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Last week the U.S. Environmental Protection Agency honored two Lancaster County, Pa. communities for protecting sources of drinking water used by more than 20,000 people. EPA Regional Administrator Shawn M. Garvin presented the agency’s 2012 regional Source Water Protection Award to the Warwick Township Municipal Authority and the Borough of Lititz at a ceremony at the Warwick Municipal Office.
“Protecting the sources of our drinking water benefits public health, our environment, and our economic well-being as well as our quality of life,” said Garvin. “Warwick and Lititz have shown the way for more than a decade of working with farmers and others in taking responsible steps protecting drinking water supplies.”
The Source Water Protection Award recognizes organizations and communities that take extraordinary steps to protect drinking water sources in EPA’s mid-Atlantic region.
Warwick and Lititz were recognized for their joint Wellhead Protection Program to protect groundwater sources from contamination. The communities were nominated for the award by the Pennsylvania Department of Environmental Protection.
“DEP is proud to nominate Warwick Township and Lititz Borough for their approach of working with local farmers,” DEP South-central Regional Director Lynn Langer said. “They have set the bar high for protecting drinking water, and hopefully other communities will follow their example.”
“We know that in order to protect our sensitive water supply we need to use many different approaches,” said Dan Zimmerman, Warwick Township Manager.
Sue Barry, Lititz Borough Manager explained, “We appreciate the willingness of our partners in the community and state, local and county governments who have helped to make this program successful.”
The communities created a steering committee of local stakeholders to guide their steps, supported state-of-the-art farming techniques and plans, sponsored public education activities, completed watershed improvement projects, and developed protective land use planning strategies and emergency water supply plans.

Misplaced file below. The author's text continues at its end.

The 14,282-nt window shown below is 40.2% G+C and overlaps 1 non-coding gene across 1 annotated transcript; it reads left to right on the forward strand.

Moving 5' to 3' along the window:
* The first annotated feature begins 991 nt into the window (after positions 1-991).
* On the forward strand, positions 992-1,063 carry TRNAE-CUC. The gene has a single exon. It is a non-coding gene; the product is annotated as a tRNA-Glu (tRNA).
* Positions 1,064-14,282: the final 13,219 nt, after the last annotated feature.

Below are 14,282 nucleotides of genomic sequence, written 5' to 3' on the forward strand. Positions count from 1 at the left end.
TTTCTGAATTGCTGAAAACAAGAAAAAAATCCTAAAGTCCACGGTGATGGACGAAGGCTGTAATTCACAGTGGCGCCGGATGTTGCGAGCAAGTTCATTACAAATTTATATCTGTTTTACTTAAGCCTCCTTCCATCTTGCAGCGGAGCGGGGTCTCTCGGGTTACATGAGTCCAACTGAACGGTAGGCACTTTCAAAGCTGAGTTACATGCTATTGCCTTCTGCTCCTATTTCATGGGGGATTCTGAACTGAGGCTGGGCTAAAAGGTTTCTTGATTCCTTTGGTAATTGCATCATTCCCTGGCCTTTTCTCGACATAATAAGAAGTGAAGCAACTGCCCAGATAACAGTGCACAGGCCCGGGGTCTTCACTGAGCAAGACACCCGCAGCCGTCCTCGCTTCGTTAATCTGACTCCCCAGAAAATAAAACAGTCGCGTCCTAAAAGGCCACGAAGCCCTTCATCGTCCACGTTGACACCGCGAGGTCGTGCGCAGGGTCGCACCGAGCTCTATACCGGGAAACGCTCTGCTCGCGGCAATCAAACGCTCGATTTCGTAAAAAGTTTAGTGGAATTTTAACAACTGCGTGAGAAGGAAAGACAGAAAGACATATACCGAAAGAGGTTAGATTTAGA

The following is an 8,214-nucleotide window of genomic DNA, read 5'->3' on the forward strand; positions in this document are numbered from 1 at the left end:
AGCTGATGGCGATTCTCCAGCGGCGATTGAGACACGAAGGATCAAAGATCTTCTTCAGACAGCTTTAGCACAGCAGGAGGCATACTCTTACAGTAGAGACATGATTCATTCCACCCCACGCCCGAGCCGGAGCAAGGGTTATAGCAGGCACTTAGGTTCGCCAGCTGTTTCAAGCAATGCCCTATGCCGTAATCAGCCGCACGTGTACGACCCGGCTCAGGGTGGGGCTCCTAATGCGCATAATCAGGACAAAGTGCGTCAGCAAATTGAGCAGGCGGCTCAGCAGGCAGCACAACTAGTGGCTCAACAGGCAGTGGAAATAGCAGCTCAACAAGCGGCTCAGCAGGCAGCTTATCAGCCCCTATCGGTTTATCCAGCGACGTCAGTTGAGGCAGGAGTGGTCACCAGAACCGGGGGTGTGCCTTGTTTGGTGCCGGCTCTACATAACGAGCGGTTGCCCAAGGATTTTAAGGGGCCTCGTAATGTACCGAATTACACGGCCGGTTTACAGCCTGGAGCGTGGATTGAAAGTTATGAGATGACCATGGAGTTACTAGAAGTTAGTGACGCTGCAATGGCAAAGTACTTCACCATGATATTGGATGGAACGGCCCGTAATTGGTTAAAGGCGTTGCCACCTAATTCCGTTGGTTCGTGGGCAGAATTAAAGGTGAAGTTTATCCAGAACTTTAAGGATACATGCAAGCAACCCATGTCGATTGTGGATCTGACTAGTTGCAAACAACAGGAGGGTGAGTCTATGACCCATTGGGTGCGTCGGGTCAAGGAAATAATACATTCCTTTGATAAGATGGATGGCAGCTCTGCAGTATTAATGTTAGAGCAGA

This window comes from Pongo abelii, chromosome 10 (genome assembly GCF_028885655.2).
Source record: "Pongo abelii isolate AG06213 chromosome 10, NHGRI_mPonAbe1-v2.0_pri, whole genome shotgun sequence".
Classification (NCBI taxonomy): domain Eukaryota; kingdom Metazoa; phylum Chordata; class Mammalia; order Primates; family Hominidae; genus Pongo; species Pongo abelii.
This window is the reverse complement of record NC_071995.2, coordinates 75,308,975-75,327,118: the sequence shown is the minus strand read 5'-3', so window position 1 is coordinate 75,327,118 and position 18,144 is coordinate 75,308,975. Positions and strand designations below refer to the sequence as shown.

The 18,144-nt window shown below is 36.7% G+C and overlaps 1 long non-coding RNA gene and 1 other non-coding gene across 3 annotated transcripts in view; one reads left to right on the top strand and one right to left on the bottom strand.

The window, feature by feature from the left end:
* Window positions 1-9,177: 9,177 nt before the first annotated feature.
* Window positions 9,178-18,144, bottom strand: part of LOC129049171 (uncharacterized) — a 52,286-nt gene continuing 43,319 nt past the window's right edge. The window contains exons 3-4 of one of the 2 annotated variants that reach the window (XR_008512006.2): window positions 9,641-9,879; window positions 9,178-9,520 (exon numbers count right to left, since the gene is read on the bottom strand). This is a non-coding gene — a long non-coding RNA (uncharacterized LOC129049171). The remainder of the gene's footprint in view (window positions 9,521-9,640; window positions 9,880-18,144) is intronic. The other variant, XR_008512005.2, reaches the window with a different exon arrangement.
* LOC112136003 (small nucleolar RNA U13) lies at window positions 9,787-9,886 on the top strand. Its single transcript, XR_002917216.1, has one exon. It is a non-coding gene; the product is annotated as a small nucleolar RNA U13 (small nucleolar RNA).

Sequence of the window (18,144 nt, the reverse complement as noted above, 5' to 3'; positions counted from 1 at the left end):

These steps are designed to deal with high levels of nutrient pollution in the heavily-agricultural area. More than 30 percent of the public water systems in Lancaster County have nitrate removal systems installed to assure that water provided to customers meets health-based standards.
The communities reported a steady decline in raw water nitrate concentrations for their drinking water sources, reducing treatment requirements and expenses.
The upgrade of the Lititz Sewer Authority’s wastewater treatment plant is helping to protect local waters and the Chesapeake Bay by significantly reducing nitrogen and phosphorus discharges to Lititz Run. The plant’s technology is also producing dried biosolids that are being used by local farmers as a slow release fertilizer as part of their nutrient management program.
Warwick and Lititz are the first Source Water Protection Award winners in Pennsylvania since 2009.
The federal Safe Drinking Water Act requires that states develop EPA-approved programs to assess all drinking waters sources in the state. These assessments define land areas contributing water to each public water supply system, identify potential sources of contamination, and determine how susceptible the water supply is to pollution. Utilities and citizens can then use the information to create protection programs.
For more information on source water protection, visit: http://www.epa.gov/reg3wapd/drinkingwater/swp/